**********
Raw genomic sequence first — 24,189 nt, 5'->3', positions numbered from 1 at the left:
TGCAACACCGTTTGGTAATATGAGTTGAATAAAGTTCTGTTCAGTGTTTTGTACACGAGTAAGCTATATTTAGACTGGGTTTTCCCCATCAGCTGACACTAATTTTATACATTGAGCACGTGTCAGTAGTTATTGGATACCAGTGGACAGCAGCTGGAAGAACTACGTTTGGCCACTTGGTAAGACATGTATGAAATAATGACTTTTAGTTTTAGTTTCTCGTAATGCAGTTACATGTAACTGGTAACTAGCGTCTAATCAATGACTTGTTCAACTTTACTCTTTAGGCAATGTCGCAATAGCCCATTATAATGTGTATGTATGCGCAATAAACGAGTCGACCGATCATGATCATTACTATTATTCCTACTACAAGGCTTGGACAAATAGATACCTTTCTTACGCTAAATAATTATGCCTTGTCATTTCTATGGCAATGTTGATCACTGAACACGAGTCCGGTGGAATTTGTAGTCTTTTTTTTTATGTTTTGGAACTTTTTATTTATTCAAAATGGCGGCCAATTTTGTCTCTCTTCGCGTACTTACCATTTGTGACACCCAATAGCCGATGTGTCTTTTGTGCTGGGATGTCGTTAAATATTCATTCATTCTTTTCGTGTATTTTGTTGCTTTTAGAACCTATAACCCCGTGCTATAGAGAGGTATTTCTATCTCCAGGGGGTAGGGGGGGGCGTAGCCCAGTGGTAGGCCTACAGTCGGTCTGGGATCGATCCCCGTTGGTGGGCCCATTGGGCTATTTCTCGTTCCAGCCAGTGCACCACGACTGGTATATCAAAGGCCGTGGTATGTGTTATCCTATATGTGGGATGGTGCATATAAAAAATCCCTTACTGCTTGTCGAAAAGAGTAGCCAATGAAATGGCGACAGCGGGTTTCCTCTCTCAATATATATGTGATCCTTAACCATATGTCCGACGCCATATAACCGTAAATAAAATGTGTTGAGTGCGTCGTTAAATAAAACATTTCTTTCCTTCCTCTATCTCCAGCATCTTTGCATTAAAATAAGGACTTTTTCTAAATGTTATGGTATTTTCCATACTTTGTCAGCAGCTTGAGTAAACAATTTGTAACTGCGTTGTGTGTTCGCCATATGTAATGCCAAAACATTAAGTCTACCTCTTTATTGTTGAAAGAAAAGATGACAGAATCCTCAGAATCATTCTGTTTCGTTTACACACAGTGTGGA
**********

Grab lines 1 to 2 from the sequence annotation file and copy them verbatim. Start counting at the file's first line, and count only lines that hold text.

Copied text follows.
Raw genomic sequence first — 24,189 nt, 5'->3', positions numbered from 1 at the left:
TGCAACACCGTTTGGTAATATGAGTTGAATAAAGTTCTGTTCAGTGTTTTGTACACGAGTAAGCTATATTTAGACTGGGTTTTCCCCATCAGCTGACACTAATTTTATACATTGAGCACGTGTCAGTAGTTATTGGATACCAGTGGACAGCAGCTGGAAGAACTACGTTTGGCCACTTGGTAAGACATGTATGAAATAATGACTTTTAGTTTTAGTTTCTCGTAATGCAGTTACATGTAACTGGTAACTAGCGTCTAATCAATGACTTGTTCAACTTTACTCTTTAGGCAATGTCGCAATAGCCCATTATAATGTGTATGTATGCGCAATAAACGAGTCGACCGATCATGATCATTACTATTATTCCTACTACAAGGCTTGGACAAATAGATACCTTTCTTACGCTAAATAATTATGCCTTGTCATTTCTATGGCAATGTTGATCACTGAACACGAGTCCGGTGGAATTTGTAGTCTTTTTTTTTATGTTTTGGAACTTTTTATTTATTCAAAATGGCGGCCAATTTTGTCTCTCTTCGCGTACTTACCATTTGTGACACCCAATAGCCGATGTGTCTTTTGTGCTGGGATGTCGTTAAATATTCATTCATTCTTTTCGTGTATTTTGTTGCTTTTAGAACCTATAACCCCGTGCTATAGAGAGGTATTTCTATCTCCAGGGGGTAGGGGGGGGCGTAGCCCAGTGGTAGGCCTACAGTCGGTCTGGGATCGATCCCCGTTGGTGGGCCCATTGGGCTATTTCTCGTTCCAGCCAGTGCACCACGACTGGTATATCAAAGGCCGTGGTATGTGTTATCCTATATGTGGGATGGTGCATATAAAAAATCCCTTACTGCTTGTCGAAAAGAGTAGCCAATGAAATGGCGACAGCGGGTTTCCTCTCTCAATATATATGTGATCCTTAACCATATGTCCGACGCCATATAACCGTAAATAAAATGTGTTGAGTGCGTCGTTAAATAAAACATTTCTTTCCTTCCTCTATCTCCAGCATCTTTGCATTAAAATAAGGACTTTTTCTAAATGTTATGGTATTTTCCATACTTTGTCAGCAGCTTGAGTAAACAATTTGTAACTGCGTTGTGTGTTCGCCATATGTAATGCCAAAACATTAAGTCTACCTCTTTATTGTTGAAAGAAAAGATGACAGAATCCTCAGAATCATTCTGTTTCGTTTACACACAGTGTGGA